Report Number: 98
Year: 2003

Chloride History and Trends of Water Production Wells in the Northern Guam Lens Aquifer

The Northern Guam Lens Aquifer is an island karst aquifer in uplifted Plio-Pleistocene limestone supported by early Tertiary volcanic basement rock. The limestone surface forms a plateau 200 to 600 ft (60 to 180 m) above sea level and occupying about half of the island's 212 mi2 (550 km2). The relatively impermeable basement rises above sea level beneath about 20% of the limestone plateau but protrudes above only about 1% of the plateau surface. Groundwater descending from the surface is shunted into six subbasins by the subterranean topographic divides in the basement rock. Regional aquifer hydraulic conductivity estimated from modeling studies is about 6,000 m/day. Estimated total sustainable yield is 70 to 80 mgd (265,000 to 300,000 m3/day). Total production in 1999 was about 40 mgd (150,000 m3/day). Pumping rates at the 126 extant wells then on-line ranged to 600 gpm (40 L/sec), with 200 gpm (13 L/sec) being typical. Aquifer production accounts for about 80% of the potable water for the island's 130,000 permanent residents and more than 1 million tourists that visit the island annually. Reliable production records begin in 1980. Records of chloride ion concentration begin in 1973.

Previous studies have shown that where the freshwater lens laps onto the flank of the basement rock, the natural background chloride is typically less than 30 mg/L. Where the lens transitions to being supported by seawater, chloride typically ranges up to about 70 mg/L. Seaward, where the lens is underlain entirely by saltwater, fresh water with less than 150 mg/L chloride can usually be extracted by properly constructed wells. These values therefore provide useful benchmarks by which to predict, evaluate, and manage the performance of wells in the respective zones. Linear regression of the average quarterly chloride concentration in the 128 wells examined showed chloride increasing in 64 wells, and decreasing in six (significant at an alpha value of 0.05). Twenty-one wells produced water with greater than 150 mg/L chloride, eight of which also exceeded the USEPA Safe Drinking Water Guideline of 250 mg/L.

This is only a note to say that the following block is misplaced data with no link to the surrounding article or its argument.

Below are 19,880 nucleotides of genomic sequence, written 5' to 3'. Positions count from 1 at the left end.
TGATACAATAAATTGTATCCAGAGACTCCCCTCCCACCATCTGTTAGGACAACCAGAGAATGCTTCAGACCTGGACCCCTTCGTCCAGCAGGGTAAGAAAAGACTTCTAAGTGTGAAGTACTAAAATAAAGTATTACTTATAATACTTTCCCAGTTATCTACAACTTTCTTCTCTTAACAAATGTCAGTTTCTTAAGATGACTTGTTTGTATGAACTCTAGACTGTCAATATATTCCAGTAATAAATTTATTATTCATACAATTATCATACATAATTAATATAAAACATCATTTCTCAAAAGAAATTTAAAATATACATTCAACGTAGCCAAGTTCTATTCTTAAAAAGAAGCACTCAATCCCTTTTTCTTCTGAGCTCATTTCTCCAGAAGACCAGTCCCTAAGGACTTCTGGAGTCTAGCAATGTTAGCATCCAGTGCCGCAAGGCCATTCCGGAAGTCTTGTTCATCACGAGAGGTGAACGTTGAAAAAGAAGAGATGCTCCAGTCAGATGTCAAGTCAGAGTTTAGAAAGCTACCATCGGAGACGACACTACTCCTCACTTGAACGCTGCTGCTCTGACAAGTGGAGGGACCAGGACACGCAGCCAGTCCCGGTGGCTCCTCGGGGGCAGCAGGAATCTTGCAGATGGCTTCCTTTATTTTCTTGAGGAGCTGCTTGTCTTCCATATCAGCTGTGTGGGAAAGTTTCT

Performance history (chloride vs. pumping rate) and construction (particularly well depth) also were examined in detail for each well. Each well was assigned to a management category based its performance history, construction, and the range of background chloride appropriate for the zone within which it is located. Acceptable wells exhibit chloride consistently within the appropriate background range, show no positive trend, and have no record of chloride having ever exceeded 150 mg/L. Acceptable but suspect wells generally exhibit chloride within the appropriate range, but show a positive long-term trend or have occasionally exceeded the appropriate range. Unacceptable but remediable wells exhibit chloride exceeding the appropriate range, but are judged likely to be brought within it by lowering the pumping rate. Unacceptable and irremediable wells exhibit chloride greater than 150 mg/L and probably cannot be brought below 150 mg/L by lowering the pumping rate (typically because the well was set too deep from the beginning). Four courses of action are recommended: (1) Continued regular monitoring at all 126 current wells; (2) Management plans and preventive steps at 43 suspect wells; (3) Reduction of pumping rate at 34 remediable wells; and (4) Closure and replacement of 12 irremediable wells.

Mauryn Q. McDonald
John W. Jenson